30 Sep This is the time investors should look more at creative industries
Investor and media software entrepreneur, Andy Chen, sees clear investment potential in CreativeTech.
The reputation of Scandinavian creative industries is growing more than ever, and investors should pay attention, explains Chen, an active angel investor and advisor to venture and private equity firms.
“What the creative industries were ten years ago is not what it is today. There’s a lot more options, vehicles and channels to create. Today, with technology, you can bring anything you imagine to life,” says Chen whose company, Tidal, pioneered streaming and was acquired by RocNation / Jay-Z in 2015.
However, investing in the creative industries is underrated, according to Chen who serves on the World Economic Forum as a global advisory council for media and technology.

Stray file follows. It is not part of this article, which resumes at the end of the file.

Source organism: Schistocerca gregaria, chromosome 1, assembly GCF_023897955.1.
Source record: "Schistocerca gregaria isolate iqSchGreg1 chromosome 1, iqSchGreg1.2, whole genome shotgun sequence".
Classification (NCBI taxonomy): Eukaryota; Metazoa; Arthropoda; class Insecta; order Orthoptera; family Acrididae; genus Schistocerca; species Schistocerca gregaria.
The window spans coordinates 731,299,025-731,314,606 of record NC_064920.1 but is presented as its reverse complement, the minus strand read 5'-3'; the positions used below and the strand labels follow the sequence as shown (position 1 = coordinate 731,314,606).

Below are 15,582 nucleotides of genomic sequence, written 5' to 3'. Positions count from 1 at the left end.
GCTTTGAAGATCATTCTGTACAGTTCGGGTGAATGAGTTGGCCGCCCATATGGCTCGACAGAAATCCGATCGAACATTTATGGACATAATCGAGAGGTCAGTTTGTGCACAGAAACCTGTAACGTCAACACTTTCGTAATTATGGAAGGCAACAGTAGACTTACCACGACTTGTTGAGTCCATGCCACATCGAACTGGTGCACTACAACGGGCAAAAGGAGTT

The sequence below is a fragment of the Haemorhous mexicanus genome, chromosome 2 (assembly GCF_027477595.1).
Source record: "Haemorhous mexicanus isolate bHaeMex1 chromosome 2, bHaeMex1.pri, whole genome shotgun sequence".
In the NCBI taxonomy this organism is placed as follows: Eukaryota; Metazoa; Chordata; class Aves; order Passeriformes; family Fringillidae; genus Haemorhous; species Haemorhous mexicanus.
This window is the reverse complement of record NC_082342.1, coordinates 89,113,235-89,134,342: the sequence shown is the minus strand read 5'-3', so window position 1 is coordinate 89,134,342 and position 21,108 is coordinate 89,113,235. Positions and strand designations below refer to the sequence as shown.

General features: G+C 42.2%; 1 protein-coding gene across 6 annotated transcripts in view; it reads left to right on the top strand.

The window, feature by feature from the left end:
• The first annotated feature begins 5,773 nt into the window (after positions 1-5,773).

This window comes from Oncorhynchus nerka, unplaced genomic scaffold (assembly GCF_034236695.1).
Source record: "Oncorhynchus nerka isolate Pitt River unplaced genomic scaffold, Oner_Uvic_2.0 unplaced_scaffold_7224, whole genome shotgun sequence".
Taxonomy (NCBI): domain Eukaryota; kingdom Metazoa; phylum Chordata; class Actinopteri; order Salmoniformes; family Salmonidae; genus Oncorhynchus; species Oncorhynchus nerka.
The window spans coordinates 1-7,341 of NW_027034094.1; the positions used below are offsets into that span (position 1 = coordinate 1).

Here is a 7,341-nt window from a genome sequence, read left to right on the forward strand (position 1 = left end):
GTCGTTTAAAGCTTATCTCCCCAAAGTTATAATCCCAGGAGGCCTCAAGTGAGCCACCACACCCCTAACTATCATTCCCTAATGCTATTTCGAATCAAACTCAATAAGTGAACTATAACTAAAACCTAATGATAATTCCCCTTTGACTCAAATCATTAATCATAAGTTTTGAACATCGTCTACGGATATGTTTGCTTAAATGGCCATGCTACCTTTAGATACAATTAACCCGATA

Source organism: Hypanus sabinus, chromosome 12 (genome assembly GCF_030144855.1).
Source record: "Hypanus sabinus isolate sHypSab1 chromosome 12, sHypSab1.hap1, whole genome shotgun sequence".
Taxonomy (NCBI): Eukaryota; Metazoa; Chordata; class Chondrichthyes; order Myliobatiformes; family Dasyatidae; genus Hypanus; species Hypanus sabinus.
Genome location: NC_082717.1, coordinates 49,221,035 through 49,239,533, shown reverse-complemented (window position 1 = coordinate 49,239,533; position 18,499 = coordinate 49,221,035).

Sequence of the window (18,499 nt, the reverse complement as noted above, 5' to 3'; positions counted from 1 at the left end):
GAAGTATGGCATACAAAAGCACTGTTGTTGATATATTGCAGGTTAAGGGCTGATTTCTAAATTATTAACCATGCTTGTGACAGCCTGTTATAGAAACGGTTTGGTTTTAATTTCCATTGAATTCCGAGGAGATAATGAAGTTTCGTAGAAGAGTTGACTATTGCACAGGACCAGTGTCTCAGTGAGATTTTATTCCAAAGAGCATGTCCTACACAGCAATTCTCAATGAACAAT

“The day investors stop seeing it as an asset class or a specific category to invest in, and rather see it as an ingenious and passionate creation of something that did not exist before, it will get attention it deserves,” emphasizes Chen, now CEO of food & beverage SaaS leader, Weorder.
There is still a way to go to educate people on what the creative industries are. As awareness of the sector grows, it will attract even more entrepreneurs and investors, according to Chen.
This Fall, 657 Oslo will tour Norway together with DNB, Virke and SANDS and others partners looking for the best and most promising startup companies within CreativeTech in Norway. We do this to create a showcase for investors, partners, and the startup community.
Do you work in or know about a creative industry startup that uses technology to scale? Check out CreativeTechHunt for registration and tour information.